Pennsylvania Gov. Tom Wolf will allow a bill to become law that weakens teacher seniority protections and gives school districts more flexibility in their rationale for making layoffs.
School districts now will be able to cite “economic reasons” as a rationale for furloughing teachers.
Previously, districts could only slash staff by closing schools, cutting whole academic programs, or pointing to enrollment declines.
State Rep. Steven Bloom, R- Cumberland, said that’s bad public policy.
“So they may eliminate the art program, the music program, the languages program, or they may close a school building — because that’s the only flexibility the current law gives them,” said Bloom.
The new law, which takes effect Sunday, will also weaken teacher seniority protections. Previously, any layoffs had to be done in inverse order of seniority — last in, first out. Under the new law, schools must instead prioritize the state’s teacher effectiveness rating system, which is based on a mix of classroom observations and student performance on state standardized tests.
“The vast majority of our teachers are doing a good job,” said Bloom. “They’re either rated distinguished or proficient under the existing evaluation system. There is a very small percentage of teachers, under 2 percent, that are in the ‘needs improvement’ or ‘failing’ categories. And there would be no reason in the world we would want to keep a ‘failing’ teacher in the classroom rather than a ‘proficient’ or ‘distinguished’ teacher.”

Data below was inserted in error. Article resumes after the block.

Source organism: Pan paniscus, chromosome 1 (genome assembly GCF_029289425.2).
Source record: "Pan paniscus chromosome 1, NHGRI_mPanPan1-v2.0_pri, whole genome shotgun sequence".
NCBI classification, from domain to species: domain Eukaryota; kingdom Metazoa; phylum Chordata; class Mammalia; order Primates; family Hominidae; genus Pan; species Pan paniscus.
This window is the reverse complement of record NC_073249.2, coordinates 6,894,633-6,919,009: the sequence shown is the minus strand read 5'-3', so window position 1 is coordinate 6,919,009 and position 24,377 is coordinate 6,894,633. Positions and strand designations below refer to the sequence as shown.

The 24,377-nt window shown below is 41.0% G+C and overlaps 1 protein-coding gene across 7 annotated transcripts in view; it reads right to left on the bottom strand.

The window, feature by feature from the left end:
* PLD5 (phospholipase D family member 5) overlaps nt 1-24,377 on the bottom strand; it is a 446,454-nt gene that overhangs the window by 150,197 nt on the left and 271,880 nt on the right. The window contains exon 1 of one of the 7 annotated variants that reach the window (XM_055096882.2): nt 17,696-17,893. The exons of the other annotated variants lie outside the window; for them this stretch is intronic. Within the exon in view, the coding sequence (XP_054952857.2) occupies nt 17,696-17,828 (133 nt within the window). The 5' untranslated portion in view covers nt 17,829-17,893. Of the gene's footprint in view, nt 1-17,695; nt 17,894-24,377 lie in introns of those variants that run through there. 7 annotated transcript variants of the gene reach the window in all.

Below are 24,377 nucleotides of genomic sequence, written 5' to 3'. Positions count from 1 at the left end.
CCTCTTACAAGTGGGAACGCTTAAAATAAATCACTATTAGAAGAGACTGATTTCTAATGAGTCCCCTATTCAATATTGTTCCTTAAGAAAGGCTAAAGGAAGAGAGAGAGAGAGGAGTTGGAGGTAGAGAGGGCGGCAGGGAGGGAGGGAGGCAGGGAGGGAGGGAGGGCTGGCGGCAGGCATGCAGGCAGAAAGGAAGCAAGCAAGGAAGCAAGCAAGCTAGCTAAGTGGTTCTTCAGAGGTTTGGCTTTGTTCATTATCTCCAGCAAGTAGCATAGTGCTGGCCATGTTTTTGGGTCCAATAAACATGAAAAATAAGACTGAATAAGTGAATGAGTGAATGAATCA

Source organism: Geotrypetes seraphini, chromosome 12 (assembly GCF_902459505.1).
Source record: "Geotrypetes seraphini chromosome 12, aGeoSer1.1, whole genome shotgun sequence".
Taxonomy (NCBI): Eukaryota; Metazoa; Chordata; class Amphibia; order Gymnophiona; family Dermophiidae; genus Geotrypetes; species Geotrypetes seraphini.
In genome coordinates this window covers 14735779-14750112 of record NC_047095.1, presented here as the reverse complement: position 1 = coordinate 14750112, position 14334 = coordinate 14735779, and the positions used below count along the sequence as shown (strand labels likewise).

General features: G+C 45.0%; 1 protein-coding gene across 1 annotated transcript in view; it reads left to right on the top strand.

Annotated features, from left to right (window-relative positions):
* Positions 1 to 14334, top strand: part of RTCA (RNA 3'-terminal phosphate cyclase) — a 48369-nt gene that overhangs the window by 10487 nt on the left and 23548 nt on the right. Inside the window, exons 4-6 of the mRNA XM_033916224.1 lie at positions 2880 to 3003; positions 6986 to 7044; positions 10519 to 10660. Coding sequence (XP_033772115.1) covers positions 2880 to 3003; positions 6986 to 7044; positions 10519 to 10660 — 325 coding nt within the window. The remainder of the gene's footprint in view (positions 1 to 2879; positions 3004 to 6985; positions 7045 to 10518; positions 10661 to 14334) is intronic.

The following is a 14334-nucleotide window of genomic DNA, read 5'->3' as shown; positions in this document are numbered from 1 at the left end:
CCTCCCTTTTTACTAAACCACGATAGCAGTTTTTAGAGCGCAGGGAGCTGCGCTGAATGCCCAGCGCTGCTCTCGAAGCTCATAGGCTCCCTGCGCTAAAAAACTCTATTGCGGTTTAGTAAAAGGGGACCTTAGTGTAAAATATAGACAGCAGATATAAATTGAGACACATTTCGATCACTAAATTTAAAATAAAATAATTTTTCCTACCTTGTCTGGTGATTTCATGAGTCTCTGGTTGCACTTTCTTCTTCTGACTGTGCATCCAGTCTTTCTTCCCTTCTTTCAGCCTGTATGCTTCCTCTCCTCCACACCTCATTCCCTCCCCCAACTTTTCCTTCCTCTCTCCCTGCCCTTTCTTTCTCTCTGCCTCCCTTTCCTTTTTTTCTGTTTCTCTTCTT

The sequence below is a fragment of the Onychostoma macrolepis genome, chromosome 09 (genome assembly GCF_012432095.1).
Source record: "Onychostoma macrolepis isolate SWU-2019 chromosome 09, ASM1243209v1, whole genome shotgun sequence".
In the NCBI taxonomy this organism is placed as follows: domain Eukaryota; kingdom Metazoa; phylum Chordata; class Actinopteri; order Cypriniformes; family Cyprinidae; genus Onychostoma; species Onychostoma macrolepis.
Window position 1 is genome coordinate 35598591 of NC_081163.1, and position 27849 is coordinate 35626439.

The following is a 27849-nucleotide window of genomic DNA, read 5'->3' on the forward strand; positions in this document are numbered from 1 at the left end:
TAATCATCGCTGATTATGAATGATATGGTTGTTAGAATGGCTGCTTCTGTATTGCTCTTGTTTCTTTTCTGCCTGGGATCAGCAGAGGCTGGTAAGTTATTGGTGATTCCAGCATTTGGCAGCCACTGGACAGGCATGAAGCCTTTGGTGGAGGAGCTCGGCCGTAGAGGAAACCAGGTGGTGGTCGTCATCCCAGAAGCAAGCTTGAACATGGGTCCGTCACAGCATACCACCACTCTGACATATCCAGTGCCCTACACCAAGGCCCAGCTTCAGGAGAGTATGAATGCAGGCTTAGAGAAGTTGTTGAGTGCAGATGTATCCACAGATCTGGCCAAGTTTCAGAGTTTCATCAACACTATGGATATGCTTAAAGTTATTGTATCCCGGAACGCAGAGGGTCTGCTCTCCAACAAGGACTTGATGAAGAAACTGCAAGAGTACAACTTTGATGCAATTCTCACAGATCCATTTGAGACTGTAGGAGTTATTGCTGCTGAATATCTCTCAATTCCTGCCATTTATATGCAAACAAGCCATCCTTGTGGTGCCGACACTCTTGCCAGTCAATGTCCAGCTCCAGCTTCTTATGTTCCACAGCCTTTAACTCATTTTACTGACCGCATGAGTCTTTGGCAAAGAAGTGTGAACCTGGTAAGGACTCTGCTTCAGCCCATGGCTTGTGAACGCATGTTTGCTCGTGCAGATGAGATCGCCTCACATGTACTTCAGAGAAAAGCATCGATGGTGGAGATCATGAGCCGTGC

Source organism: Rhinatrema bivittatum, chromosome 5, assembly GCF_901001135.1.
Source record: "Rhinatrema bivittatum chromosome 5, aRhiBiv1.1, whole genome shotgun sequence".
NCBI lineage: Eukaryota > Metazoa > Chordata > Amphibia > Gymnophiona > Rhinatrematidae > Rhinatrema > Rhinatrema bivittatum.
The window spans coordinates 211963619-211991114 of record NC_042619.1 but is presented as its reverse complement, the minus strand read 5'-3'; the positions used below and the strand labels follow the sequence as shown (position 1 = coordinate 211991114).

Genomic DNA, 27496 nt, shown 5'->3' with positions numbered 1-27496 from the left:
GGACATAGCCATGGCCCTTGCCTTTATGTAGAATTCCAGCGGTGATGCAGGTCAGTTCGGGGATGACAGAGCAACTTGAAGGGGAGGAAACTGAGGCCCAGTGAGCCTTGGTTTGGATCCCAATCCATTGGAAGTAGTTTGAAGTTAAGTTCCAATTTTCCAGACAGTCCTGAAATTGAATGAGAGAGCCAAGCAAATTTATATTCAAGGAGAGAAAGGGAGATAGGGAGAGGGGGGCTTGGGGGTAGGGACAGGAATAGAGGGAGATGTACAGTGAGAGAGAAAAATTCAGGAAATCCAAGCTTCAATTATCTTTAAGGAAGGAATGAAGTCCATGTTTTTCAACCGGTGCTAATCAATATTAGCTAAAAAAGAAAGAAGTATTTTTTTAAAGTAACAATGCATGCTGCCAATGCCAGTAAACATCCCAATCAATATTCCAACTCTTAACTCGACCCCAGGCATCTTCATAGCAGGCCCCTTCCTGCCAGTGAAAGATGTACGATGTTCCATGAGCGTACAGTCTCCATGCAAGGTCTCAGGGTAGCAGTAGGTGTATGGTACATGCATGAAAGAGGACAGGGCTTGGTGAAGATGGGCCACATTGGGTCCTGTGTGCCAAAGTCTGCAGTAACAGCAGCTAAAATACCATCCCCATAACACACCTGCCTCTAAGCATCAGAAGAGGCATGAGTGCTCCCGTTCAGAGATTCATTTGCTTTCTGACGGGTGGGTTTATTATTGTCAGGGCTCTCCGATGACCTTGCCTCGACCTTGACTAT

The state’s largest teachers union has criticized these shifts, emphasizing the importance of experience and longevity.
“The concern has always been that school boards will use arbitrary and subjective criteria to force teacher furloughs,” said Wythe Keever, spokesman for the Pennsylvania State Education Association.
Among teachers with the same rating, seniority would still win the day. The law also mandates that teacher compensation cannot be considered when making decisions, and says districts seeking to downsize must also lay off an equal percentage of administrative staff — unless the state grants a waiver.
Last year, Wolf vetoed a standalone bill, sponsored in the House by Bloom, with nearly the exact same language.
But this year, Republican leaders added the layoff language to a larger school code measure that included many other popular provisions.
These include: again pushing back a requirement for students to pass standardized tests to graduate from high school; expanding student education on the opioid crisis; and banning the practice of denying school lunch to students without money to pay for it.
The passage of a school code bill was not required to finalize the larger state budget.
The Legislature passed the bill last week. Wolf has been mulling his response since.
Wolf spokesman JJ Abbott sent this note to explain the governor’s Friday decision:
“Governor Wolf believes components of this bill are important: delaying the Keystone Exams, expanding opioid education in schools, curbing ‘lunch shaming,’ and providing additional funding to help distressed school districts.
“Though there are components of the bill that he has concerns about, particularly Republican plans around teacher evaluation and termination, he will allow it to become law but withhold his signature. Despite those who prioritize putting pressure on public schools and making the jobs of teachers harder, Governor Wolf will continue to protect and invest in education.”